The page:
Wednesday, April 21, 2010

The Perpendiculars, Pt 3

Continuing for your delectation a work in progress. Part one is here, part two is here.

Adastra Morales is beautiful when she’s sleeping. I mean, she’s pretty cute when she’s awake, but when sleep hides the trouble in her eyes, when her mouth goes slack and those tight lines fade, when her dark curls frame her baby-doll face… yeah. I saw her mind moving behind her flickering eyelids, moving through dreams. She was beautiful in there, too. Too beautiful.

I could have stood a long time watching her through the dirty window of the Bunny, drooling gently onto her Bay blanket, driver’s seat reclined as far back as it could go and still be counted on to return to an upright position, but I really wanted to get as far away from that farm as I could, as fast as four German cylinders could carry me. Plenty of time to moon over sleepy sorta-ex-girlfriends back in town, away from angry mummies and their primordial punishments. One of the boons Sekhemkhet had granted me in gratitude for winning his arm race was that he would deign to delay his vengeance for “one solar hour,” just long enough to hustle fragile Addy out of the psychic blast radius. Plus, you know, I needed a drink. This action-adventure shit is thirsty work.

Addy started awake at my knock, brown eyes shedding panicky sparks. I had a brief vision of her as a tough-as-nails, pistol-packin’ mama, pulling a piece from under that drool-damp wool wrap and me flinching back, hands quick into the air, and she sighs out a big breath, letting in the hammer with her thumb and saying something like “Don’t ever sneak up on me like that again!”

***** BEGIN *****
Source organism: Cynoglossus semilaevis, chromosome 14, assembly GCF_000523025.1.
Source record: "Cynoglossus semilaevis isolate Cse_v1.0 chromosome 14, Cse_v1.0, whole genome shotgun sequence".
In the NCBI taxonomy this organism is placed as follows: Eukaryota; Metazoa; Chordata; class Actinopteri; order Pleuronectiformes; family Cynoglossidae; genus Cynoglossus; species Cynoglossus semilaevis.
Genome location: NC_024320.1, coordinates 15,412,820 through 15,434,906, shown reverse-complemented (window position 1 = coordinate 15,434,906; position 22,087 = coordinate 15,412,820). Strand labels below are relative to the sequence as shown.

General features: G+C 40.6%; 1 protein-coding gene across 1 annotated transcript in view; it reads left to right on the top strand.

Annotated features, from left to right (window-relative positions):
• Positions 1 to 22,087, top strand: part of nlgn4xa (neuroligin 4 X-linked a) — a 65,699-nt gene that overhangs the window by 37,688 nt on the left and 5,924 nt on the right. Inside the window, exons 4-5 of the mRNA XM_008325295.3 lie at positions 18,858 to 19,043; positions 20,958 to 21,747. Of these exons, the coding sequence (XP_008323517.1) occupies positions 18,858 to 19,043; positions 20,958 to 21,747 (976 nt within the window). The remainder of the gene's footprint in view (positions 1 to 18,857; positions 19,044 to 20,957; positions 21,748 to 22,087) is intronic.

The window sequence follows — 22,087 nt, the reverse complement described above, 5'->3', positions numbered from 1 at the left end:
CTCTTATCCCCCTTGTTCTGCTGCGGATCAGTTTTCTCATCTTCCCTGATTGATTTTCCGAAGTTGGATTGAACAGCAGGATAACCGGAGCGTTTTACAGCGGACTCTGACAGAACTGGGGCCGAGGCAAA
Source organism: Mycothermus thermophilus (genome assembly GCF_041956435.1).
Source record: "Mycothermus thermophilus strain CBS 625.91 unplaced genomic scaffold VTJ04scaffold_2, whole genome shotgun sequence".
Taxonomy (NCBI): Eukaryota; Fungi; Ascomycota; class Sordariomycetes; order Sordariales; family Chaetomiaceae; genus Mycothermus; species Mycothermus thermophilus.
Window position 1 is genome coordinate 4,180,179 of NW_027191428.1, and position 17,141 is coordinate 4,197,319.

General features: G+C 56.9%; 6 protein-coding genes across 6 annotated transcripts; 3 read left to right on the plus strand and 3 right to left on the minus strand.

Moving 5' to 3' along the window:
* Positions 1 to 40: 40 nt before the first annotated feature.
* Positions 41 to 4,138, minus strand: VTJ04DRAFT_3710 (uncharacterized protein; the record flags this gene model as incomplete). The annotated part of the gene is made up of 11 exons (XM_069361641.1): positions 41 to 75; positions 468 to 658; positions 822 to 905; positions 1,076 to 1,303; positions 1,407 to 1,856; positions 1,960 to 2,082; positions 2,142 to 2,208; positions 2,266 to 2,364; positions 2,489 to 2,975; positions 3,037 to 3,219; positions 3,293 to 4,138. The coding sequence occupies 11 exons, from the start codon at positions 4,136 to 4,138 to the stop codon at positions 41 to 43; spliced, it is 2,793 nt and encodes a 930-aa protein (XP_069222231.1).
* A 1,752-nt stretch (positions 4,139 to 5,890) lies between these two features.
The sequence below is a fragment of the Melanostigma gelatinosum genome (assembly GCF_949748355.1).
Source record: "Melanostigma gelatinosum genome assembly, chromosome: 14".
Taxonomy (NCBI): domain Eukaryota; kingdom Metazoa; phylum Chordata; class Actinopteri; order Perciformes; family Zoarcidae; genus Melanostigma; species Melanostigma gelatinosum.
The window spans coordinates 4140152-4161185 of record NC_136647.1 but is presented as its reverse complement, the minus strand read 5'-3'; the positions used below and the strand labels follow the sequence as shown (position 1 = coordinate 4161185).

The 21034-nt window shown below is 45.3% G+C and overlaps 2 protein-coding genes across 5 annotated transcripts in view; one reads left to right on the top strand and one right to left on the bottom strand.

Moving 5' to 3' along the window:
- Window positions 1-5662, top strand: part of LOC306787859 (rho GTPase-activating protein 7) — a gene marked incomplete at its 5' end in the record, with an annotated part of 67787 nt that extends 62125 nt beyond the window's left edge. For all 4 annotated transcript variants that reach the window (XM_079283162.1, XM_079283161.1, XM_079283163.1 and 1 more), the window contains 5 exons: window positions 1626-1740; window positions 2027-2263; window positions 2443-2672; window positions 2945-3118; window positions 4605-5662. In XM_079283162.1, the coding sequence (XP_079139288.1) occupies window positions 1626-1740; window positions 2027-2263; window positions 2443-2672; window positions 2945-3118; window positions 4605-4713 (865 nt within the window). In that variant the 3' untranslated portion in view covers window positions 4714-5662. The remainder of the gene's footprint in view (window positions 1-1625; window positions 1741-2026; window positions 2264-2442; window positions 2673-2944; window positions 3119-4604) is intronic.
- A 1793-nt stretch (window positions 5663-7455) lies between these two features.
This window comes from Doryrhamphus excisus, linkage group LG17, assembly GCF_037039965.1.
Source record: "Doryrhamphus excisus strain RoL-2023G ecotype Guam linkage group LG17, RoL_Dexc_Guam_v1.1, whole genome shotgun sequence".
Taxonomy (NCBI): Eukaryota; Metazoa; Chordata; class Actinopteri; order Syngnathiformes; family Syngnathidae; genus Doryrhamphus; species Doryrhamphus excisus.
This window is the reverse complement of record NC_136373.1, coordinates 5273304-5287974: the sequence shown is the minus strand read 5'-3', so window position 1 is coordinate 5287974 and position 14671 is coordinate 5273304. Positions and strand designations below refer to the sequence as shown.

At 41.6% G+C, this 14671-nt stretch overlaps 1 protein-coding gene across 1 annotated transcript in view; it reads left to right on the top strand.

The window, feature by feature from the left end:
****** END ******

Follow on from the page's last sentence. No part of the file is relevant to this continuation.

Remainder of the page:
Where did that come from? Addy hates guns. In every personal interaction I’d seen her have with a firearm, she’d picked the gun up between thumb and forefinger, like garbage, dangling it at arm’s length only long enough to pass it to me. Instead of a six-gun popping up from under the blanket, I got a sleepy scowl and a fuzzy-mittened hand popping the broken passenger-side door open from the inside. I slid onto the chilly seat.

“What took so long?” She scrubbed at her face, blinking to clear the nap from her head. “I was getting worried.”

“Oh, well, you know… infiltrating the underground lair of an evil sex cult and all. I guess I probably should have been faster. Sorry.”

“Jesus! I was just worried, OK? You don’t have to be sarcastic.”

“I’m sorry, Addy. I’m sorry.” I really was. “It was just a fuckin’ ugly scene, you know? Another pathetic bunch of cheap, shitty assholes smearing the cosmos with their filth. I mean, that’s why I got out of the game. Too much dirt.”

“For someone who’s supposedly out of the game, you sure run a lot of risky errands for mummies.”

“Come on, babe… you know I’ve got no choice but to pay this shit off. I get the call, I do the job, and that’s one less old favor hanging over my head. Now, please… I’m tired and I need a shower, a smudge and, like… a gin and tonic. Some kind of clean drink. A wine spritzer, even. Can we just go?”